Kathleen Donnelly: engineering director at NAVAIR
Despite a counselor who told her to avoid science, her support system and abilities led her to an executive post at her Navy location
Kathleen Donnelly always enjoyed science. But in high school, her guidance counselor discouraged her. "She told me I'd probably have an easier time if I didn't go into a science field," Donnelly remembers. "So I switched counselors, and I got someone who was more proactive and encouraging in his thinking. It was surprising that the one who discouraged me was a woman but the one who encouraged me was a man."
Donnelly is engineering director of the Support Equipment (SE) and Aircraft Launch and Recovery Equipment (ALRE) department of the Lakehurst, NJ location of the Naval Air Systems Command (NAVAIR, Patuxent River, MD), a post she has held since 2008. "This is the only executive position in Lakehurst," Donnelly explains.
She has spent twenty-eight years at NAVAIR, arriving right after her 1984 graduation from Villanova University (Villanova, PA) with a BS in chemical engineering.
Originally from Pennsylvania, Donnelly excelled at math and science and was encouraged by her parents to pursue technology. "They expected my older brothers and me to go to college," says Donnelly. "There was no question about it."
She ranked near the top of her high school graduating class and, like her three brothers before her, enrolled at Villanova. "It was a great experience. I struggled a bit," she admits, "but I got good grades. I was paying my own tuition and had to take some time off to earn a little more money so I was at Villanova for five years rather than four. The professors were very supportive and genuinely wanted me to succeed."
She remembers that there were only five women in her class of thirty-five but says she didn't really notice it at the time. "Even today, I don't pay attention to the proportion of males and females in the room. Maybe it's because I come from a big family," she smiles. "Everybody was treated the same."
When she graduated, the job market was tough. "When I began studying chemical engineering in 1979, all of that year's seniors were finding jobs right away. It was a great field to go into," she says. "But five years later, things had flip-flopped. Job offers were fewer and the ones I got were mainly from companies in the south and the Midwest, and I didn't want to leave the Philadelphia area."
One of her professors was a consultant for the Navy and asked her if she would be interested in interviewing there. "I had this preconceived notion that I wouldn't like it," she said. When she was told that she could be there as a civilian, Donnelly still balked. "He encouraged me to give it a shot and said I might find it rewarding. I interviewed and got a job in 1984 as a cryogenics support equipment engineer. It was a good fit for my degree.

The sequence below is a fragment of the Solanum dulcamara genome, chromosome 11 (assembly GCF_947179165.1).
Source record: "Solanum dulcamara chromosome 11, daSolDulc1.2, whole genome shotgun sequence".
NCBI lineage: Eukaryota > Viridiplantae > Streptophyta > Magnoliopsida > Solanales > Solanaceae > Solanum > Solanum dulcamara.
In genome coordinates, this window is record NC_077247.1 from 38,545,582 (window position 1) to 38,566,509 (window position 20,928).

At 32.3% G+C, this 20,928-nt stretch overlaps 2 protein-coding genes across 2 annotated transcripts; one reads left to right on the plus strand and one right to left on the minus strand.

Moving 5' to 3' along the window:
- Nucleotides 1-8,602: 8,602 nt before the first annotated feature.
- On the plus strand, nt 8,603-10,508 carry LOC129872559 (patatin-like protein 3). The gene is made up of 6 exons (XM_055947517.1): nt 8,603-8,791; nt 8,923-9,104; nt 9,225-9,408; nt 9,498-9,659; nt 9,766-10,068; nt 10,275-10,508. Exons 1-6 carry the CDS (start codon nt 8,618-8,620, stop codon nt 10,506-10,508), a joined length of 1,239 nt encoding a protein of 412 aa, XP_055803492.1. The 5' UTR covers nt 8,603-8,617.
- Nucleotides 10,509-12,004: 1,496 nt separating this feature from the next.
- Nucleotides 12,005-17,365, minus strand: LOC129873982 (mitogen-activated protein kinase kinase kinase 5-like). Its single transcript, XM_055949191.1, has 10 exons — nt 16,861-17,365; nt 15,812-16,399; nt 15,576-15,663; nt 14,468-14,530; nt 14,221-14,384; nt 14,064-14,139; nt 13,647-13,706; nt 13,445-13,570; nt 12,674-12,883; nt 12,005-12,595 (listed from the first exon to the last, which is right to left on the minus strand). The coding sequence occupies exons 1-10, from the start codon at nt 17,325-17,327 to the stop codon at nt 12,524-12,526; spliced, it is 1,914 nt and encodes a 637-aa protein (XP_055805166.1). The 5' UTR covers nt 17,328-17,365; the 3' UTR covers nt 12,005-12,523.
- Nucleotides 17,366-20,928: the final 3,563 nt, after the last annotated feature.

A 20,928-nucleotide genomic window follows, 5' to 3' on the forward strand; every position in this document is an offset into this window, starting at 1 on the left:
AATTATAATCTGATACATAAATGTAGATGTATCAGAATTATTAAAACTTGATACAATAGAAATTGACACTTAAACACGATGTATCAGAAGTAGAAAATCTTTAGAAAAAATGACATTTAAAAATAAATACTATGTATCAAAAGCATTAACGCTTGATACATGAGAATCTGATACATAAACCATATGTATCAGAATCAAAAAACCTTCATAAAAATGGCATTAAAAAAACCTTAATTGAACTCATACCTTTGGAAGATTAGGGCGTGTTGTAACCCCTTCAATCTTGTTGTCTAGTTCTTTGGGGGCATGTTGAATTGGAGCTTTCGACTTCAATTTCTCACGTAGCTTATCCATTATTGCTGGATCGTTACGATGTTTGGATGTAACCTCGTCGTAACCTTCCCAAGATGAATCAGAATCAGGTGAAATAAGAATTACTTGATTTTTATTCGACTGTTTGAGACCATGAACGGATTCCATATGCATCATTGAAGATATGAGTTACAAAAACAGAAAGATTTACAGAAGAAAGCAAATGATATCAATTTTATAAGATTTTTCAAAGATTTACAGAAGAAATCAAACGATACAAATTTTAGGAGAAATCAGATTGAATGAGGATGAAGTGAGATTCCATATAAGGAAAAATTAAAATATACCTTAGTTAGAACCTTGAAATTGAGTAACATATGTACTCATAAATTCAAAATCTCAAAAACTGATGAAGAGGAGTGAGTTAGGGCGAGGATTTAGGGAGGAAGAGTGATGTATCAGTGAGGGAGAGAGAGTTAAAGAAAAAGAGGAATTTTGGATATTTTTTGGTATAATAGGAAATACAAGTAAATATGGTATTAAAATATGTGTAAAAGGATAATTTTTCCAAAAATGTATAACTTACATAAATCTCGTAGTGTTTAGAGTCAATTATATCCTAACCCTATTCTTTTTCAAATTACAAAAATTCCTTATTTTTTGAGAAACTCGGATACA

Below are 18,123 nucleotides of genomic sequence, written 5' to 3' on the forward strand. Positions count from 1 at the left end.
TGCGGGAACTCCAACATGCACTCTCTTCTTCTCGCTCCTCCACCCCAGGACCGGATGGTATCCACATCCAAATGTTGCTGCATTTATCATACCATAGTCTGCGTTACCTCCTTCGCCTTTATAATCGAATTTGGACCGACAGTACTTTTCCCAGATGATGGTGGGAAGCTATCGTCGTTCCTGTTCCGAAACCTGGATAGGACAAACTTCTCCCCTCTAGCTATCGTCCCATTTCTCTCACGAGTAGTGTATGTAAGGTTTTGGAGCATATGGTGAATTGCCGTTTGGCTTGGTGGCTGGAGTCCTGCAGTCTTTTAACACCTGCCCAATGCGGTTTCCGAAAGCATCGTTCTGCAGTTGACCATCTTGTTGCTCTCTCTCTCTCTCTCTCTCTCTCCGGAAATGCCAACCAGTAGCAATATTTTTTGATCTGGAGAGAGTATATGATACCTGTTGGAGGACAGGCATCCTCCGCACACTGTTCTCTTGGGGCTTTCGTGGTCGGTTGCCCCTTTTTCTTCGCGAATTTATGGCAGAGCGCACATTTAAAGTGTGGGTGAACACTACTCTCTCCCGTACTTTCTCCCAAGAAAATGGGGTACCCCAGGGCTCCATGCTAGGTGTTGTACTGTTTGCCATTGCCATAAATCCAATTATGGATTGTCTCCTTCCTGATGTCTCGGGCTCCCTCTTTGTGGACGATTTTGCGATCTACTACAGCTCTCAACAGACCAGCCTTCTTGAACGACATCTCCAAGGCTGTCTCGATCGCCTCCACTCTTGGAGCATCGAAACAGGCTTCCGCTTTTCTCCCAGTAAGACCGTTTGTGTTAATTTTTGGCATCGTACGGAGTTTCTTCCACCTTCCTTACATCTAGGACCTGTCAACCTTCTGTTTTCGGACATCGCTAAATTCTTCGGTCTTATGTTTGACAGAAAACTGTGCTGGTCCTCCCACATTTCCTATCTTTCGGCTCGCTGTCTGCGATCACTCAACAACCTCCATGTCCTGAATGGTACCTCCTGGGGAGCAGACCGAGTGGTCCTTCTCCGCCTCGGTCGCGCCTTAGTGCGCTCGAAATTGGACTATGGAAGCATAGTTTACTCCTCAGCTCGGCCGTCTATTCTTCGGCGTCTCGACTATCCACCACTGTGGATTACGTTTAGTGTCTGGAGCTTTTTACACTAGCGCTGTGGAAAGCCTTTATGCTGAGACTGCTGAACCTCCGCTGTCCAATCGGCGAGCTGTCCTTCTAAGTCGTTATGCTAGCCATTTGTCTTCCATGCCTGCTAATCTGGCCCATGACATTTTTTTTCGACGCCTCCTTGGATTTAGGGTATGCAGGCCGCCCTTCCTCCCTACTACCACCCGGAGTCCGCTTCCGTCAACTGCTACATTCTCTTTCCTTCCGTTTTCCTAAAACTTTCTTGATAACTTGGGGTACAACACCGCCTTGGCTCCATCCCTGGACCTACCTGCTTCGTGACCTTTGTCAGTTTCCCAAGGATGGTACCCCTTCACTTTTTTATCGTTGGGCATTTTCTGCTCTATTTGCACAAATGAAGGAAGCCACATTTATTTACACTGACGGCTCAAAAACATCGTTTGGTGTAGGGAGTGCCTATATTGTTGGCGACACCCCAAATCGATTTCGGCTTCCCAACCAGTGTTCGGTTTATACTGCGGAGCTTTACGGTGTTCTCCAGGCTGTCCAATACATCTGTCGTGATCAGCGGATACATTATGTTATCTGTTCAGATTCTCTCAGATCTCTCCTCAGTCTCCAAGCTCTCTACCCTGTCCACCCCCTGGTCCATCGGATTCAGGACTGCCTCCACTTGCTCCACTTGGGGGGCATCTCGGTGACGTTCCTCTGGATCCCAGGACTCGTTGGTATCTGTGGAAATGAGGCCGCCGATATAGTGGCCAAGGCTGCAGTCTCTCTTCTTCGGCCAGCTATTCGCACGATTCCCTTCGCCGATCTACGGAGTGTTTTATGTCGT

"My plan was to work here for three years and then try to find a job in private industry, but twenty-eight years later, here I am! It's a fun place to work. When I joined, there were a lot of people my age coming in so it was like a college environment. The work was very interesting and we did everything: science and technology, design work, test and evaluation, in-service support.
"There is something for everyone here, lots of opportunities to do different rotational assignments and find your niche. These are hard workers dedicated to making sure that the sailors and the Marines get the support they need. There is a real sense of accomplishment when you can help the fleet."
Donnelly adds that educational opportunities are another perk. "I earned my MBA from Monmouth University (West Long Branch, NJ) in 1991 and only paid for about half of it.
"I thought an MBA would be a good combination with my technical degree, helping me to lead an organization. It was a wise decision," she affirms. "My MBA courses allowed me to understand things like financial management. Without it, I wouldn't have had as easy a time picking up on the different areas of responsibility that I was given here."
After eight years in cryogenics, Donnelly became a program management team leader in the Naval Air Warfare Center Aircraft Division. "At this point, I had my MBA, had taken a few leadership classes and was in a management development program," she explains.
She asked her boss what she needed to add to her portfolio to get promoted and he recommended that she go back into engineering. In 1998, Donnelly took a supervisory position overseeing about two dozen electrical and mechanical engineers, who planned and managed assets including personnel, processes and facilities.
In 2001 she returned to program management, responsible for planning the lifecycle management, development and acquisition of aircraft launcher equipment. In 2004, Donnelly was assigned as a deputy program manager, providing technical expertise to support the installation, operation, overhaul and certification of 2,000 deployed ALRE systems worldwide.
Today Donnelly is back in engineering. She manages over 1,300 civilian and military professionals across twenty-two sites around the world, providing technical direction and guidance for SE and ALRE programs critical to naval aviation. About ten division heads report to her directly.
"I am responsible for making sure that the products that we are giving to the sailors and Marines are of the proper quality, safe, and delivered on time and within budget," explains Donnelly. "We make sure that the technical products are not over-designed or more than required, but sufficient and technically accurate."
Donnelly received the NAVAIR Commander's Award in 2007. She is active with the organization's Women's Advocacy Group, and led NAVAIR Lakehurst's first annual Women Moving Forward symposium in 2011. She is also active in the national Women in Defense organization (Arlington, VA).
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